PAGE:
Invasive chanchita fish mistaken for black acara in Florida for two decades

That's a long-lasting case of mistaken identity.

The chanchita, a South American freshwater fish that's been seen in Florida's waters for 20 years, has been identified by scientists as a different invader known as the black acara.

“Even the professionals get it wrong,” Robert Robins, Florida Museum of Natural History ichthyology collection manager, said in a statement. “The chanchita has been right here, right under our noses. It’s spread into seven different counties and five different river drainages in Florida, well beyond the Tampa Bay drainage where it appears to have been first introduced.”

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The chanchita is a subtropical species native to southern South America. For 20 years, it has also made its home in Central Florida waters.

The chanchita is a subtropical species native to southern South America. For 20 years, it has also made its home in Central Florida waters. (Ryan Crutchfield/FishMap.org)

According to the Florida Museum, the black acara has been around primarily in South Florida since the 1950s, and when a similar fish appeared in the water of North Tampa Bay around 2000, scientists assumed it was the same fish.

Mary Brown, a biologist who studies non-native fishes, realized that something was not adding up.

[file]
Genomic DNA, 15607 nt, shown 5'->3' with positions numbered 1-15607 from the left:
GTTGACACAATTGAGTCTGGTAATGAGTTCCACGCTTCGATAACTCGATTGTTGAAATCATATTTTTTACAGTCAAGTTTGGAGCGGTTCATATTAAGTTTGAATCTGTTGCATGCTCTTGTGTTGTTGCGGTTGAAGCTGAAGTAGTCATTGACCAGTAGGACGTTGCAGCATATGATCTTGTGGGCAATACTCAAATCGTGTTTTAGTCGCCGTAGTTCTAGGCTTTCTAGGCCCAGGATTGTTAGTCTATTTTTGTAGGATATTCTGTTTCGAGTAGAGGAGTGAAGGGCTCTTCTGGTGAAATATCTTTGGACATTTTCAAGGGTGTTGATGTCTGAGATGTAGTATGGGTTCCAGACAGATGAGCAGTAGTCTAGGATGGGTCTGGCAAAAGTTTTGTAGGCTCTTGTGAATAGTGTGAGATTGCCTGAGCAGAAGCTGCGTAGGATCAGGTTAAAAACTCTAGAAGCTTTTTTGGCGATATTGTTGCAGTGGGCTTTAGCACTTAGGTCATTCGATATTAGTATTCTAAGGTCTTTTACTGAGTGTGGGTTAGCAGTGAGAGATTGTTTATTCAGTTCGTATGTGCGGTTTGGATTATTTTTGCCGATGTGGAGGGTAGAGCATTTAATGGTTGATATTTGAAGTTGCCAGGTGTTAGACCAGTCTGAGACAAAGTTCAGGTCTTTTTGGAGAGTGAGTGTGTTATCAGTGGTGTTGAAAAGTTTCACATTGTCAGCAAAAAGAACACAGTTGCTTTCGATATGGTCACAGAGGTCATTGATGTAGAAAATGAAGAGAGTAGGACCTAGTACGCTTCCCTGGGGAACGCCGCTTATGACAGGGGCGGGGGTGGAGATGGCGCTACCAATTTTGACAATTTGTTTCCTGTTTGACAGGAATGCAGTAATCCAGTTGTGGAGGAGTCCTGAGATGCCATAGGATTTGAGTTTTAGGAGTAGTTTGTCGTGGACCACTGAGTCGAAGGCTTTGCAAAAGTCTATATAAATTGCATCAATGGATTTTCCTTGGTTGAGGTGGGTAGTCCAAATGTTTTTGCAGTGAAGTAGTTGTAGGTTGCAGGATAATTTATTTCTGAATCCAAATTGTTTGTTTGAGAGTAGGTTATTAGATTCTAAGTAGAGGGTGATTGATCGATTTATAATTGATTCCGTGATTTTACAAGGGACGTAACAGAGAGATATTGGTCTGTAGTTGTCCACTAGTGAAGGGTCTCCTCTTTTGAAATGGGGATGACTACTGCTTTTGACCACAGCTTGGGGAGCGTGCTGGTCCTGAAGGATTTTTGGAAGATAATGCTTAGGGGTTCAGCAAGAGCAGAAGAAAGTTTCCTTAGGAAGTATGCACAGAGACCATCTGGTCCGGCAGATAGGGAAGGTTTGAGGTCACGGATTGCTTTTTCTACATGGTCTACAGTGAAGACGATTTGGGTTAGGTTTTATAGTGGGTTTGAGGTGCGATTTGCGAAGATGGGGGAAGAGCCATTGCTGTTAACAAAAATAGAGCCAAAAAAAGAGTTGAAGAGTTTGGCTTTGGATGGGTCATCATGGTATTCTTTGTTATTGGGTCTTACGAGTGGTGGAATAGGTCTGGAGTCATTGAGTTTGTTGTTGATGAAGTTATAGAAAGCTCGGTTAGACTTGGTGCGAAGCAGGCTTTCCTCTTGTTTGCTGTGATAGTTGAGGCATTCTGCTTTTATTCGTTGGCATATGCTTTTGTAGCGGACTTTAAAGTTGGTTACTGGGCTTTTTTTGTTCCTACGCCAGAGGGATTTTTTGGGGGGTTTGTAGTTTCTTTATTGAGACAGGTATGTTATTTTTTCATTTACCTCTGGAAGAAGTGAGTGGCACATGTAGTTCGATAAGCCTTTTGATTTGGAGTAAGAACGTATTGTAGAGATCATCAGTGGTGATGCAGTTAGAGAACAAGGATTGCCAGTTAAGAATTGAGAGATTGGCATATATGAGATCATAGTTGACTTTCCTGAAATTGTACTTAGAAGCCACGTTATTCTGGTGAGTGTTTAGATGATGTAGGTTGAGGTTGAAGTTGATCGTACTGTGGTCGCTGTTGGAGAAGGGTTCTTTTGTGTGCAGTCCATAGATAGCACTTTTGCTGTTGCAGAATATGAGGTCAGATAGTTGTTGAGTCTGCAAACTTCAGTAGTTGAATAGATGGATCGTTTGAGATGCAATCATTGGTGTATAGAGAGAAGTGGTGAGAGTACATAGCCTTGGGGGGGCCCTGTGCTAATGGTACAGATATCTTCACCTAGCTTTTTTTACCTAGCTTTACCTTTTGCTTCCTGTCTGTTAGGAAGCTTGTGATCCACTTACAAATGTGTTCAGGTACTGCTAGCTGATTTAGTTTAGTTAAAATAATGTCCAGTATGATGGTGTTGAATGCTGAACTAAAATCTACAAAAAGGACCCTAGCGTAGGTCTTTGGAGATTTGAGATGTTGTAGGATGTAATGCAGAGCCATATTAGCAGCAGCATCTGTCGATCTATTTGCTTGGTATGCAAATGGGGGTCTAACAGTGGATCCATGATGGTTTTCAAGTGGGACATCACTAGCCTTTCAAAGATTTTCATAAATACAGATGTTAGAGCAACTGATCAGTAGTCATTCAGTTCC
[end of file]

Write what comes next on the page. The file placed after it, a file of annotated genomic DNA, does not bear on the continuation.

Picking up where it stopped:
“The body color and the pattern on the scales on its head just looked a little different,” Brown, a scientist at the U.S. Geological Survey Wetland and Aquatic Research Center, explained in a statement. “It wasn’t the same as the black acara I’ve come across while conducting non-native fish surveys in South Florida.”

In addition, Ryan Crutchfield, founder of the fish identification database FishMap.org, was hearing from amateur collectors that he'd misidentified a fish as a black acara for an article on the history of the species in Florida.

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The black acara, Cichlasoma bimaculatum, has been a well-established invasive freshwater fish in South Florida since the 1950s.

The black acara, Cichlasoma bimaculatum, has been a well-established invasive freshwater fish in South Florida since the 1950s. (Robert Robins/Florida Museum)

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"When we started going out into the field and collecting them and actually finding them in breeding condition or as dominant males, they're stunningly beautiful," Robins said. "I think that's what the amateur community was keying in on. They're the ones detecting life color, and that was really instructive in determining this was a different species."